Your Investments: New ETFs target global investing

There is a massive creation of wealth that is taking place, and it’s not happening in Western Europe or in North America.

By AARON KATSMAN
November 21, 2012 23:32
3 minute read.
shekel and dollar exchange

shekel versus dollar 370. (photo credit: REUTERS)

 
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In last week’s column I discussed the need for investors to understand differences in low-cost Exchange Traded Funds (ETFs). In short, how two ETFs that are mimicking a similar asset class can be totally different, thus rendering it of vital importance that investors look under the “hood” and understand what they are investing in.

This week I would like to discuss some relatively new ETFs that can help investors invest globally.

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As my clients can testify, and as I have written here numerous times, I am a huge fan of investing globally, ie. not only investing in the US. Why? Because the world is changing.

There is a massive creation of wealth that is taking place, and it’s not happening in Western Europe or in North America.

If current trends hold, the size of the middle class in Europe will shrink by 20 percent over the next 20 years, and more or less hold steady in the US.

Now jet across to Asia, or down to Latin America, and the middle class is estimated to grow by 30-40% over the same time period. In the last few years alone, 40 million Brazilians have joined the ranks of the middle class.

Prudent investors will follow the money.



These economies, while now driven in many cases by export, will start becoming more self-sufficient and local consumers will power economic growth.

Recent history Investors have had the opportunity to invest globally through ETFs. There were a host of products available that could link investors to specific countries or geographies. The problem was that one to two companies may have been so dominant in the index being tracked that investors were being short-changed and not really gaining exposure to individual market.

A case in point was the MSCI Israel index.

I wrote a few years ago about the makeup of that index.

Generic drug giant Teva Pharmaceuticals made up over 25% of the index. As such, investors weren’t really investing in Israel, as they wanted – rather they were investing in a single stock because its stock had such a substantial weighting.

Another issue with country-specific ETFs is that they may be dominated by one specific industry Take Brazil for example.

While investors may want to gain exposure to the 40m. people that are now middle class, the more established offering of ETFs pretty much only gave investors exposure to energy stocks.

Fresh ETFs Some upstart ETF providers like WisdomTree and GlobalX have launched products that provide a solution for those who want to invest globally.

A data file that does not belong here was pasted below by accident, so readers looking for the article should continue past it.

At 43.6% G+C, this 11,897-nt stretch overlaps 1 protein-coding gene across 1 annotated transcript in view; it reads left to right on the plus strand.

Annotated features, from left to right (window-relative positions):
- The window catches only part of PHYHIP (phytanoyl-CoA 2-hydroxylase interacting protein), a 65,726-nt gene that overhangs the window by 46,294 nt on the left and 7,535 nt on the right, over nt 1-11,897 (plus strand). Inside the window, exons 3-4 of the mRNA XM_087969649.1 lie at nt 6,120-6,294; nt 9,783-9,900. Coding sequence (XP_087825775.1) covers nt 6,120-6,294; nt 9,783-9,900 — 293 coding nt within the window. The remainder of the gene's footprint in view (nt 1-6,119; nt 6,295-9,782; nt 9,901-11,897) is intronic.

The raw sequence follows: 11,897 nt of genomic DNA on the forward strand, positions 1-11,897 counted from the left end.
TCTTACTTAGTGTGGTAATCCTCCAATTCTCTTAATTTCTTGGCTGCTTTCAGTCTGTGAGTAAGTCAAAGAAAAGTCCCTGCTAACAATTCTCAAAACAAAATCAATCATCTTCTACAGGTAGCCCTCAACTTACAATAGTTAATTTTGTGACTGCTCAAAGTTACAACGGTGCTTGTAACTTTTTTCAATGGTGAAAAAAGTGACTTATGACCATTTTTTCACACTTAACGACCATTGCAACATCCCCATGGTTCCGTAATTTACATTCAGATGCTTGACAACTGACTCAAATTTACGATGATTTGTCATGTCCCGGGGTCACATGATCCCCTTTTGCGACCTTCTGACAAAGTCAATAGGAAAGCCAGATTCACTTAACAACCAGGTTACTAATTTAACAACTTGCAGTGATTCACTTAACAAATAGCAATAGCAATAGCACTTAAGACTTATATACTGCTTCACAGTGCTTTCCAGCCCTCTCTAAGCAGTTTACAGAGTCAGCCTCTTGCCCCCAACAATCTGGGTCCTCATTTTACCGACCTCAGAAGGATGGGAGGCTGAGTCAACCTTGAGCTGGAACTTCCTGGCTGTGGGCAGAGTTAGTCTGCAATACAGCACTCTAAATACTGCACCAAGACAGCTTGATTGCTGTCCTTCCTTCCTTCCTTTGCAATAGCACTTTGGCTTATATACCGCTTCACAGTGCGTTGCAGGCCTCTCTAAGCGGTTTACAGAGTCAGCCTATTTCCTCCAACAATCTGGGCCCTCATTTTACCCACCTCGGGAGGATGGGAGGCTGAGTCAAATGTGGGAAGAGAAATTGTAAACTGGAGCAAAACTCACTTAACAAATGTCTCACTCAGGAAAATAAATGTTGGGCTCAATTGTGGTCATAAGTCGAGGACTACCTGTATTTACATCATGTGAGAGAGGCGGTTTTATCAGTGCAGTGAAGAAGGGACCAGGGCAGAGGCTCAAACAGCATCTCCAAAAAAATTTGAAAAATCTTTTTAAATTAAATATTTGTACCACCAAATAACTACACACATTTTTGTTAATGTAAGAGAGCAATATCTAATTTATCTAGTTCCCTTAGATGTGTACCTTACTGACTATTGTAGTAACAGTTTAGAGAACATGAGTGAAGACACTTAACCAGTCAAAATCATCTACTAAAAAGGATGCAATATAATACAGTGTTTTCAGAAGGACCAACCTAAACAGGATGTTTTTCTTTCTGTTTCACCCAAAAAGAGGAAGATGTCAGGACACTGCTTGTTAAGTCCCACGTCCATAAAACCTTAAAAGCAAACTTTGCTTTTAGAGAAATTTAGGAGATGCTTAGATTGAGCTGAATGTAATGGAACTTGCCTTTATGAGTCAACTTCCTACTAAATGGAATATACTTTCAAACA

GlobalX has launched an ETF that tracks consumer stocks in Brazil. They are clearly trying to tap into the explosive consumer market and have broken with the traditional Brazil products that always featured huge weightings for energy.

Add to the mix a World Cup and Olympic games – all in the next four years – and consumer stocks have potential to move higher. They have also launched an ETF on ASEAN markets (made up of the likes of Singapore, Indonesia, Malaysia and others) who are estimated to have 300m. in the middle class in two years.

The market-cap of ASEA is bigger than that of Brazil, India and Russia. Wisdomtree and their flagship emerging market equity income fund has a strategy implemented that limits the weighting of any sector to 10%, as well as limiting specific country weighting.

This allows investors to truly have exposure to more emerging market economies and spreads out the exposure to a multitude of sectors. And these are not the only three. The market has seen many new launches of these kinds of targeted ETFs over the last year.

Double-edged sword While this is seemingly good news for investors, it also has a drawback. It makes investing even more complicated for do-ityourself investors. They now have even more product and strategies to sift through.

For many individuals, it’s gotten too difficult.

A few days ago I met with a lady who had managed her own money for over a decade, since her husband had passed away.

She told me that there are so many potential investments that she feels overwhelmed and felt that it’s time to turn it over to a professional.

Investors should speak with their financial adviser and discuss whether it makes sense to take advantage of some of these new products – and if so, how? And they should ask if they should continue to do it by themselves, or use a professional.

aaron@lighthousecapital.co.il Aaron Katsman is a licensed financial adviser in Israel and the United States who helps people with US investment accounts.

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